Flying start I was born in Ely, Cambridgeshire (in Britain). I was brought up all over because my Dad was in the air force – Malta, Cyprus, (what seemed like) every county in the UK, all over the place. Then I moved to London when I was 16.
From the age of about 12, 13, all I really wanted to do was go to art school. I was obsessive about going to art school. So I did. I went to Chelsea School of Art in 1977 and then Saint Martin’s in 1978.
New horizons There was a newspaper called the New Musical Express, which has just closed its final print issue, and, in the early 1970s, it was read by about a quarter of a million people every week. It had amazing journalists in it, people like Charles Shaar Murray and Nick Kent, and then Tony Parsons and Paul Morley. It was a window into many worlds using music. It informed lots of my opinions and got me excited about everything from film to theatre to politics.
Finding the groove I was a drummer. A terrible drummer. I was in a band and we played a gig on a boat. My drum kit actually moved across the boat because it wasn’t fixed to the floor. It was awful.
For a while, I was a cocktail barman at The Fridge, which was a big club in London, but I didn’t do it for very long. The guy who used to collect glasses there was an actor called Tim Roth, who went on to some success.
I was lots of things. I was a film extra. I shot down Roger Moore’s plane in Octopussy. I was in a very bad vampire movie with Catherine Deneuve and David Bowie called The Hunger. I had lots of stupid jobs when I was young.
Big break I was 22 or 23, and a friend of mine was taking pictures for a magazine called i-D and he needed someone to interview the people he was photographing. In those days, the questions were: “What colour are your socks?” and, “How much do you hate Margaret Thatcher?”
I had nothing else to do, so I helped him out. I wrote up the interviews on an old Remington typewriter – one of the famous red ones – that my father had given me, and I sent them in.
The editor of i-D – the man who started the magazine and still a very good friend – was Terry Jones and he basically called me up and said, “Do you want a job?” And that was it. I started working for Terry and, as soon as I did, I realised that I didn’t want to do anything else.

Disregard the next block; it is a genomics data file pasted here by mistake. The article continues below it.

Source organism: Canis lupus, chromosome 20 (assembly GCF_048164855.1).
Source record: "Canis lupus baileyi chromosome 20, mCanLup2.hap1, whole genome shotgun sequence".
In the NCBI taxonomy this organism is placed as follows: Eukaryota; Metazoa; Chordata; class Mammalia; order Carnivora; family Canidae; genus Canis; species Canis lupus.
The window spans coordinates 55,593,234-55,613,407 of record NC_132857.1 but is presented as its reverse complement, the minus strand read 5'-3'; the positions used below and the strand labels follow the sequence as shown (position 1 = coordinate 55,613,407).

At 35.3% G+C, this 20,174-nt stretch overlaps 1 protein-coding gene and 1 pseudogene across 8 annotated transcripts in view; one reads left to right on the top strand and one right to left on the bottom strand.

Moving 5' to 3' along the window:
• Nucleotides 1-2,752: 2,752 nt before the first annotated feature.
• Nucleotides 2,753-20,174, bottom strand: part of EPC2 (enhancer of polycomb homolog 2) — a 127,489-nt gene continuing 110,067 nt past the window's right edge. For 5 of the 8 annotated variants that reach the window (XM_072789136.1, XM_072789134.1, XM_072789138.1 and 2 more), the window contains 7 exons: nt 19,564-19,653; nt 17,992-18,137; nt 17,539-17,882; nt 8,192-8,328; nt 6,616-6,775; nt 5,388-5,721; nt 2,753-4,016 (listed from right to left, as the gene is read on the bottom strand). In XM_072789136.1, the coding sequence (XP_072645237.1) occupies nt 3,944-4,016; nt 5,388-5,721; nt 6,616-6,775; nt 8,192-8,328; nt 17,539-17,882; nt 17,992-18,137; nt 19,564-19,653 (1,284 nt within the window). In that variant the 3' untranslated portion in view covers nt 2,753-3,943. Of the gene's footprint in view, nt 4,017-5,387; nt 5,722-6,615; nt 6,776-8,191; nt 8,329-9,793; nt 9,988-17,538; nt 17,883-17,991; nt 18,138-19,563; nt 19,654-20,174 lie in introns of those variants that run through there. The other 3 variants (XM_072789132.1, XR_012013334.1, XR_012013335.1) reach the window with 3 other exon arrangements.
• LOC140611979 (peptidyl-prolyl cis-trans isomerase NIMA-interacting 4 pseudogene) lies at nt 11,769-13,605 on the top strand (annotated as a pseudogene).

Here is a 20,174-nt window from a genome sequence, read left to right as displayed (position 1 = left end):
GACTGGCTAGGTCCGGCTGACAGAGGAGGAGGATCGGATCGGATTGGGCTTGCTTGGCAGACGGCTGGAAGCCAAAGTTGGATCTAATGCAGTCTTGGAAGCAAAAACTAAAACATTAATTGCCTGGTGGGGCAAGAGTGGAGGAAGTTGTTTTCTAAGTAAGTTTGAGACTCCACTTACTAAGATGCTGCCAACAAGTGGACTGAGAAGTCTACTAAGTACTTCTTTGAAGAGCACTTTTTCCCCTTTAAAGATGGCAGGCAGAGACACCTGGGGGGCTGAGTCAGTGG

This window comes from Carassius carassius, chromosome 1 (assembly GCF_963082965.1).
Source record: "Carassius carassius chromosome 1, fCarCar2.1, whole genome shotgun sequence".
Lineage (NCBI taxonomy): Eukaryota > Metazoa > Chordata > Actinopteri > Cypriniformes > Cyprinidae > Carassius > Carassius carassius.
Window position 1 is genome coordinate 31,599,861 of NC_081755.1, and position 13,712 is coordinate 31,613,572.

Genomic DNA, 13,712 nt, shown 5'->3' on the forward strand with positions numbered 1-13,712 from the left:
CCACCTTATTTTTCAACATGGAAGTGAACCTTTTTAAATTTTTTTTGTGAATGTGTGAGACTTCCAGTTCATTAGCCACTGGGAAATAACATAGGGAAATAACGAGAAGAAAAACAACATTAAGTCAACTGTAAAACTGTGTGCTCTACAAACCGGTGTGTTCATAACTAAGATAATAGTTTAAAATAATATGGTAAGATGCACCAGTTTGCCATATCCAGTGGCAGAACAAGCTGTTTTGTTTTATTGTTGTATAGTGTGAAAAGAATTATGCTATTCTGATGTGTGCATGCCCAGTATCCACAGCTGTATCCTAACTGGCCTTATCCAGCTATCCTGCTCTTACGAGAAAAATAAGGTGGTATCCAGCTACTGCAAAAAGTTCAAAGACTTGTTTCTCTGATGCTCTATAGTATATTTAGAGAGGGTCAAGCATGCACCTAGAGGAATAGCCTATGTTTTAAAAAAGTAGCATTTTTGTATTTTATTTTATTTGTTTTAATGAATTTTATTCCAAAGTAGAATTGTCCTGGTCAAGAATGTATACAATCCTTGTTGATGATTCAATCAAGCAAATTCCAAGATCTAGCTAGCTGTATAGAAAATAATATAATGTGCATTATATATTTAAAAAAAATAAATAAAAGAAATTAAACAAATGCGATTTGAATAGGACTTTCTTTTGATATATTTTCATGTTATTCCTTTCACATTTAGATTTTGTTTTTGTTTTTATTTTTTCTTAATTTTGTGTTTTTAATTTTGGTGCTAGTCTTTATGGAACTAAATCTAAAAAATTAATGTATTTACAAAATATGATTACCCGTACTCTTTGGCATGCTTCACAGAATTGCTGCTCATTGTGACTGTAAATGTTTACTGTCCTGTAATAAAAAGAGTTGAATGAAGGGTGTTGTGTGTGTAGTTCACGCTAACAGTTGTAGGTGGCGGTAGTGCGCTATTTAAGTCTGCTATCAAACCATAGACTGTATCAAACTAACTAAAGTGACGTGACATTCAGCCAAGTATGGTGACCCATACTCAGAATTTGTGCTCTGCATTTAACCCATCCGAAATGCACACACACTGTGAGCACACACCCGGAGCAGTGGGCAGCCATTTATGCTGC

I became good at it, because I had no aptitude at all. I sort of grew up in public. I couldn’t write. I wanted to, but I couldn’t. But I was very lucky. If I hadn’t got that telephone call from Terry Jones, I have no idea what I’d be doing. Literally. I’m eternally grateful.
London calling The mid ’80s was a very intoxicating time to be in London. It was our version of the Swinging Sixties and it was an absolute moment in time. You really felt that London was alive and there was this sort of mad confluence of art, money, fashion, music, politics … a lot going on. We were in the middle of what became known rather dismissively as style culture.
There were three important magazines: i-D, The Face and, to a lesser extent, Blitz. They all launched within three months of each other in 1980. We began to catalogue the decade, and we were cataloguing it as we were sort of inventing it, and it felt very exciting. I feel very privileged to have been involved with those magazines and those people during that time. It was a really great time in journalism.
The write stuff When I became editor, in 1999, GQ had a reputation, a deserved reputation, for being a yuppie bible. If you wanted to know about cars or fashion or food or travel or furniture, you’d find it in GQ. What it wasn’t renowned for was great journalism.
I wanted to inject great journalism into it, which is what we did. We went out and hired the very best broadsheet writers we could find: A.A. Gill, Boris Johnson, Tom Wolfe, lots of people. And it has won lots of awards for its journalism, which I’m very proud of.
Just the job There’s a lot of travel. There’s a lot of meetings. There’s a lot of photo shoots. There’s a lot of editing. There’s a lot of screaming – not actually screaming, but a lot of discussion in the office. It’s frenetic, but it’s fun.
And it ought to be fun because you’re trying to make magic. It’s hard work and it’s complicated and challenging. But it’s a great world. If you don’t like working in that world, if you can’t thrive and enjoy it, you shouldn’t be in it. It’s a fantastic way to earn a living.
Journey to the east I’ve spent so much time in Hong Kong and China in the past 15 years because there are more interesting things happening here. It’s open. It’s exciting in terms of everything from restaurant culture to arts to architecture, music, fashion in particular. There’s momentum here.
On the upJournalism has been devalued recently by market forces, by Facebook, by fake news, by the fact that nobody wants to pay for anything any more. But I think you’re starting to see a resurgence.
The New York Times has released very good figures, The Guardian model seems to be working. And my 17-year-old daughter has asked me for a subscription to (news magazine) The Week, which is very, very important in my household.
Digging stardust My heroes growing up were David Bowie and Tom Wolfe. Wolfe inspired me to be a writer and I’ve always been obsessed with Bowie. I’ve just written a book on Bowie [David Bowie: A Life] that came out last year. He wasn’t a close friend, but I knew him very well for a very long time. It was completely implausible, unbelievable, that he should die so quickly at such a young age.
He’s obviously got an extraordinary legacy. I think he’s probably as influential, if not more influential, since his death than he was when he was alive. The only other genius in the arts that’s comparable, I think, is Picasso.
I’m looking for another [book] project. Because so much of my work is administrative, I like having something like that where I can be completely, 100 per cent creative.
Dylan Jones was in Hong Kong to speak at the GREAT Festival of Innovation.